"A hereditary" or "an hereditary"

Pafra & Scott Catledge scplc at GS.VERIO.NET
Mon May 3 22:59:33 UTC 1999

Dear Grant--Would you also say "a herb? ;{)
-----Original Message-----
From: Grant Barrett <gbarrett at americandialect.org>
Date: Monday, May 03, 1999 8:21 AM
Subject: "A hereditary" or "an hereditary"

>>From Slate's "International Papers" review,
>"Britain's Daily Telegraph reported Friday that the House of Lords split
>over a point of grammar in a bill to abolish its hereditary members. The
>issue is whether to say "a hereditary peer" or "an hereditary peer." The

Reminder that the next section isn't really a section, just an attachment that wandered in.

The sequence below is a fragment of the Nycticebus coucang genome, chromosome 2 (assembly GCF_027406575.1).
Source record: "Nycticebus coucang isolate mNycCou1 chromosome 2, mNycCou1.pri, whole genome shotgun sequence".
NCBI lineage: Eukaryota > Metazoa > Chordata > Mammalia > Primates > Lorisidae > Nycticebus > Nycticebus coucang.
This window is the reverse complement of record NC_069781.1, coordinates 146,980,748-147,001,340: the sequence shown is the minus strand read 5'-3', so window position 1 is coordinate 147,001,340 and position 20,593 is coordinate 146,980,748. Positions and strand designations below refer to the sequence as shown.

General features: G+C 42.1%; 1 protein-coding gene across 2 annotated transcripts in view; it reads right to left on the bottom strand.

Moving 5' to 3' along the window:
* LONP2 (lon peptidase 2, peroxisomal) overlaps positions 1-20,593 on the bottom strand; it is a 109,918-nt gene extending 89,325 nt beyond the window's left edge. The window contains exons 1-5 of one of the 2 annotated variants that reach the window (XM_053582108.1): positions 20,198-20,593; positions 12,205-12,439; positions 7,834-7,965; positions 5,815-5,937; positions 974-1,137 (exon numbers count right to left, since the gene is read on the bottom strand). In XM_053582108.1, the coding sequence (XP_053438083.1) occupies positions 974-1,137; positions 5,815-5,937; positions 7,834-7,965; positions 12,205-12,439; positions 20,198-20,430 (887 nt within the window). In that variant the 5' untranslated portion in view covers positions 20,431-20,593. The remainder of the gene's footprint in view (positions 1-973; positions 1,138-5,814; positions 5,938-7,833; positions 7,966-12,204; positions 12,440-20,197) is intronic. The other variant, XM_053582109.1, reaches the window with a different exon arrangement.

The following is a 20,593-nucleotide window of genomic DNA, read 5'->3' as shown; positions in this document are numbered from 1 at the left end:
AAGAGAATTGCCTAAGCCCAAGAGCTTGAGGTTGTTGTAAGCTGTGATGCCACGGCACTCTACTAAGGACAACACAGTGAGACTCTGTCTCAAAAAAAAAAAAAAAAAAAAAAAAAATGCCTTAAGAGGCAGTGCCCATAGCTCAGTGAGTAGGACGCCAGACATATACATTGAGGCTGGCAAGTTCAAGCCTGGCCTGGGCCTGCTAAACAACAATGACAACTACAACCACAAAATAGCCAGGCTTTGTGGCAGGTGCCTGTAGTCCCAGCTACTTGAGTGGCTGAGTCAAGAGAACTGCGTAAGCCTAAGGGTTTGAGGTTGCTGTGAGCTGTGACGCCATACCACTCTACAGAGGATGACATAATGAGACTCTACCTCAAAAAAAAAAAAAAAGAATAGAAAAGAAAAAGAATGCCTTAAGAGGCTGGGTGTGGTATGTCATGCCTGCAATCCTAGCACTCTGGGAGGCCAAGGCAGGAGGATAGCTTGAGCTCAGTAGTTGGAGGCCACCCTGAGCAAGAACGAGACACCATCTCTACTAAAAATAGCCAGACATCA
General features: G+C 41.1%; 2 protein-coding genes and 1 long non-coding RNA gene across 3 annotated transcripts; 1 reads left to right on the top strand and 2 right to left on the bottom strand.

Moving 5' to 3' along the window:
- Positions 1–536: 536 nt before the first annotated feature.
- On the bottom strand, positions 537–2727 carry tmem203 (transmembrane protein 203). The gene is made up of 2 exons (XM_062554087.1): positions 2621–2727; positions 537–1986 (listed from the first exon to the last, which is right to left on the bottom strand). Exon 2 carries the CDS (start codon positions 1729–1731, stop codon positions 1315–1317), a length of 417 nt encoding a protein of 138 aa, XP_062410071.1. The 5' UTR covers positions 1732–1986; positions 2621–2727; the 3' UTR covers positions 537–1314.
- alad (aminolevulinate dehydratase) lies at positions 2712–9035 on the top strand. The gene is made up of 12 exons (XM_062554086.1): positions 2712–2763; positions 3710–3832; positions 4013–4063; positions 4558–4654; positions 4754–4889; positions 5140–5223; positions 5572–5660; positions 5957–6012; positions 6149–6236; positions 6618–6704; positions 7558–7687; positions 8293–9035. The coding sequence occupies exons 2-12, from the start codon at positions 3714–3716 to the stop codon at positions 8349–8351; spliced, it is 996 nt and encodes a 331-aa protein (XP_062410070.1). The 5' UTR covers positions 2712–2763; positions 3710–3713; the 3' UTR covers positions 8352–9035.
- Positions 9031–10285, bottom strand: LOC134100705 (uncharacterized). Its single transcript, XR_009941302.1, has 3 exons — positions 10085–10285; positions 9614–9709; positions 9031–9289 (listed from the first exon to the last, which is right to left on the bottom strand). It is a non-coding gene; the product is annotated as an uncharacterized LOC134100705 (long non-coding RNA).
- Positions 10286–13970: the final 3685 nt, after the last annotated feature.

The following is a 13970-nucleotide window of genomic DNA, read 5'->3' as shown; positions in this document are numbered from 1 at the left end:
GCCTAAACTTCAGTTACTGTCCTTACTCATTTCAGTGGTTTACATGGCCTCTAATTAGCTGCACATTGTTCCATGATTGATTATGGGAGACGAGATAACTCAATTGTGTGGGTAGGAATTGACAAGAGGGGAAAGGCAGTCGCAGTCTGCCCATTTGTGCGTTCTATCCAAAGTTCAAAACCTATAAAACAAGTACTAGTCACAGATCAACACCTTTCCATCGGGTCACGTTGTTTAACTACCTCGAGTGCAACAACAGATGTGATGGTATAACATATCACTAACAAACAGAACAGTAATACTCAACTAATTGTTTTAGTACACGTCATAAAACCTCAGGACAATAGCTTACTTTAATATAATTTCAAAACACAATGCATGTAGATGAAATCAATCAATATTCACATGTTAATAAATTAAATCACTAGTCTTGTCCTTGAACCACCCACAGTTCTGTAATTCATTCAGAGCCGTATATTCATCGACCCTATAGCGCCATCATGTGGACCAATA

>first version appears in the bill but was disputed in a debate by
>Conservative hereditary peer Earl Ferrers, who moved an amendment to change
"a" to
>"an." He pointed out that Fowler's Modern English Usage cites "an
>hereditary title" as a correct example. But a government spokesman
responded with a
>quotation from a second edition of the same reference book: " 'An' was
>formerly usual before an unaccented syllable beginning with 'h' and is
>often seen and heard (an historian, an hereditary title). But now that
>the 'h' in such words is pronounced, the distinction has become anomalous
>and will no doubt disappear in time." Their lordships voted 63-31 against
>Earl Ferrers' amendment."
>Personally, when speaking, I never use "an" in front of hereditary,
>history, etc. It rings false to my ears, though I will use it in print in
>not to arouse prescriptivist instincts in editors and professors.
>Grant Barrett
>gbarrett at americandialect.org

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